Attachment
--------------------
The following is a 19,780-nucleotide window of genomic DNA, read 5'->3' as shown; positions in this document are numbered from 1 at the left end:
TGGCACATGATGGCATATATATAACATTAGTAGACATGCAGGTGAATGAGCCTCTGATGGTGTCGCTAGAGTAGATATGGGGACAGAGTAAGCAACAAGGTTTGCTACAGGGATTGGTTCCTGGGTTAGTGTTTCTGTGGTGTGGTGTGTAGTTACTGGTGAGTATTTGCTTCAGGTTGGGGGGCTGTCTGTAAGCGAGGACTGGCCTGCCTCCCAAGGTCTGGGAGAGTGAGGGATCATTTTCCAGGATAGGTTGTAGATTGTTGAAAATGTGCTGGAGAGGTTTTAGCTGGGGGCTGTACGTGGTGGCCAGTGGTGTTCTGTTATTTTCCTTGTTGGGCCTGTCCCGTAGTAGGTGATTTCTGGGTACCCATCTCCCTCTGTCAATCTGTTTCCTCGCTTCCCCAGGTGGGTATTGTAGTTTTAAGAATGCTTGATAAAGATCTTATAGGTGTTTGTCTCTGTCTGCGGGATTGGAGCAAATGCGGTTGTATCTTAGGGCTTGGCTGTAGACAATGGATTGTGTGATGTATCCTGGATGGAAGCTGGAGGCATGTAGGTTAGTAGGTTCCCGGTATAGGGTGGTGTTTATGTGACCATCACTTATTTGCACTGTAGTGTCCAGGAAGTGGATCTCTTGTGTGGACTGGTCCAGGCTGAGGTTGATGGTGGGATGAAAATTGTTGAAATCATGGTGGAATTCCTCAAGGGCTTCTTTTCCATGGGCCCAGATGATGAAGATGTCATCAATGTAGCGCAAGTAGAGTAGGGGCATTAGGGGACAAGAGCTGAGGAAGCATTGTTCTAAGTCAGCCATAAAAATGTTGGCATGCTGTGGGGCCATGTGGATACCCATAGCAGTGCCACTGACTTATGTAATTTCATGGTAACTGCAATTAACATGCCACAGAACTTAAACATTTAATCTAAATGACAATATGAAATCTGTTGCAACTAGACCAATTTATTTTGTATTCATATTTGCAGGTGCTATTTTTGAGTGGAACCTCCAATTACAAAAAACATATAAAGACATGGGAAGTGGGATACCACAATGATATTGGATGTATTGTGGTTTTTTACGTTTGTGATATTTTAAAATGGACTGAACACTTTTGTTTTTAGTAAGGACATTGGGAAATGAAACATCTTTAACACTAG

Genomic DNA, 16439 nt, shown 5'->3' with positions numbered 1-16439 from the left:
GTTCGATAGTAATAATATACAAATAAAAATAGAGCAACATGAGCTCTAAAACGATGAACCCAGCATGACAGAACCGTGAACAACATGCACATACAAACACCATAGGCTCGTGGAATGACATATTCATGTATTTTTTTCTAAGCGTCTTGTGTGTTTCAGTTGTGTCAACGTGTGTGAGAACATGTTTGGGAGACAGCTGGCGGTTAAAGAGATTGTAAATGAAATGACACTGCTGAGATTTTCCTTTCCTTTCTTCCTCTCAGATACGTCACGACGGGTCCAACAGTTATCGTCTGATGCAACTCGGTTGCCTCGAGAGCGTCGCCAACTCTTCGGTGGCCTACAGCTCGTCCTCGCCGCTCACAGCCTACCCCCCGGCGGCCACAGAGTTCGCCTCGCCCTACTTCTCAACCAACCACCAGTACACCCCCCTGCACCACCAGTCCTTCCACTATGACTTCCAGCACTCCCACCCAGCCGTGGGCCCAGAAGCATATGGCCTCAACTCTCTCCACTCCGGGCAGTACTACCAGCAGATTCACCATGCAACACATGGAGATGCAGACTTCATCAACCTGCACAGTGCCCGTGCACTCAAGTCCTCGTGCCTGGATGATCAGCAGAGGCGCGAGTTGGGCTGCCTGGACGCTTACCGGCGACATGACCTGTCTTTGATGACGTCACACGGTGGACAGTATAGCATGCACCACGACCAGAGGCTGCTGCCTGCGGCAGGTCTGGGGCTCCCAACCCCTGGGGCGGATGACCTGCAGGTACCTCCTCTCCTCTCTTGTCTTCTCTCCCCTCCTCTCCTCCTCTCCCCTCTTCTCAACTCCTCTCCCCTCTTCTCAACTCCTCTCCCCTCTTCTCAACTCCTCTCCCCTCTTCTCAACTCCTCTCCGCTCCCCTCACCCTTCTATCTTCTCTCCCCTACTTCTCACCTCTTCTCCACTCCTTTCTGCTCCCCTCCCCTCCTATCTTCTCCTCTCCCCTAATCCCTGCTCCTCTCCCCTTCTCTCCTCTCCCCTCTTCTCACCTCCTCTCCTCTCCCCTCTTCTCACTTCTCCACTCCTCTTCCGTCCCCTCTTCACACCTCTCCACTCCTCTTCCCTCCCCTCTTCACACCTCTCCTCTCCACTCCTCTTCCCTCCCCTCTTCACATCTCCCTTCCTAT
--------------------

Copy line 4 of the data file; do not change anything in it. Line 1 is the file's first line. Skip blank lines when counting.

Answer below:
GTTCGATAGTAATAATATACAAATAAAAATAGAGCAACATGAGCTCTAAAACGATGAACCCAGCATGACAGAACCGTGAACAACATGCACATACAAACACCATAGGCTCGTGGAATGACATATTCATGTATTTTTTTCTAAGCGTCTTGTGTGTTTCAGTTGTGTCAACGTGTGTGAGAACATGTTTGGGAGACAGCTGGCGGTTAAAGAGATTGTAAATGAAATGACACTGCTGAGATTTTCCTTTCCTTTCTTCCTCTCAGATACGTCACGACGGGTCCAACAGTTATCGTCTGATGCAACTCGGTTGCCTCGAGAGCGTCGCCAACTCTTCGGTGGCCTACAGCTCGTCCTCGCCGCTCACAGCCTACCCCCCGGCGGCCACAGAGTTCGCCTCGCCCTACTTCTCAACCAACCACCAGTACACCCCCCTGCACCACCAGTCCTTCCACTATGACTTCCAGCACTCCCACCCAGCCGTGGGCCCAGAAGCATATGGCCTCAACTCTCTCCACTCCGGGCAGTACTACCAGCAGATTCACCATGCAACACATGGAGATGCAGACTTCATCAACCTGCACAGTGCCCGTGCACTCAAGTCCTCGTGCCTGGATGATCAGCAGAGGCGCGAGTTGGGCTGCCTGGACGCTTACCGGCGACATGACCTGTCTTTGATGACGTCACACGGTGGACAGTATAGCATGCACCACGACCAGAGGCTGCTGCCTGCGGCAGGTCTGGGGCTCCCAACCCCTGGGGCGGATGACCTGCAGGTACCTCCTCTCCTCTCTTGTCTTCTCTCCCCTCCTCTCCTCCTCTCCCCTCTTCTCAACTCCTCTCCCCTCTTCTCAACTCCTCTCCCCTCTTCTCAACTCCTCTCCCCTCTTCTCAACTCCTCTCCGCTCCCCTCACCCTTCTATCTTCTCTCCCCTACTTCTCACCTCTTCTCCACTCCTTTCTGCTCCCCTCCCCTCCTATCTTCTCCTCTCCCCTAATCCCTGCTCCTCTCCCCTTCTCTCCTCTCCCCTCTTCTCACCTCCTCTCCTCTCCCCTCTTCTCACTTCTCCACTCCTCTTCCGTCCCCTCTTCACACCTCTCCACTCCTCTTCCCTCCCCTCTTCACACCTCTCCTCTCCACTCCTCTTCCCTCCCCTCTTCACATCTCCCTTCCTAT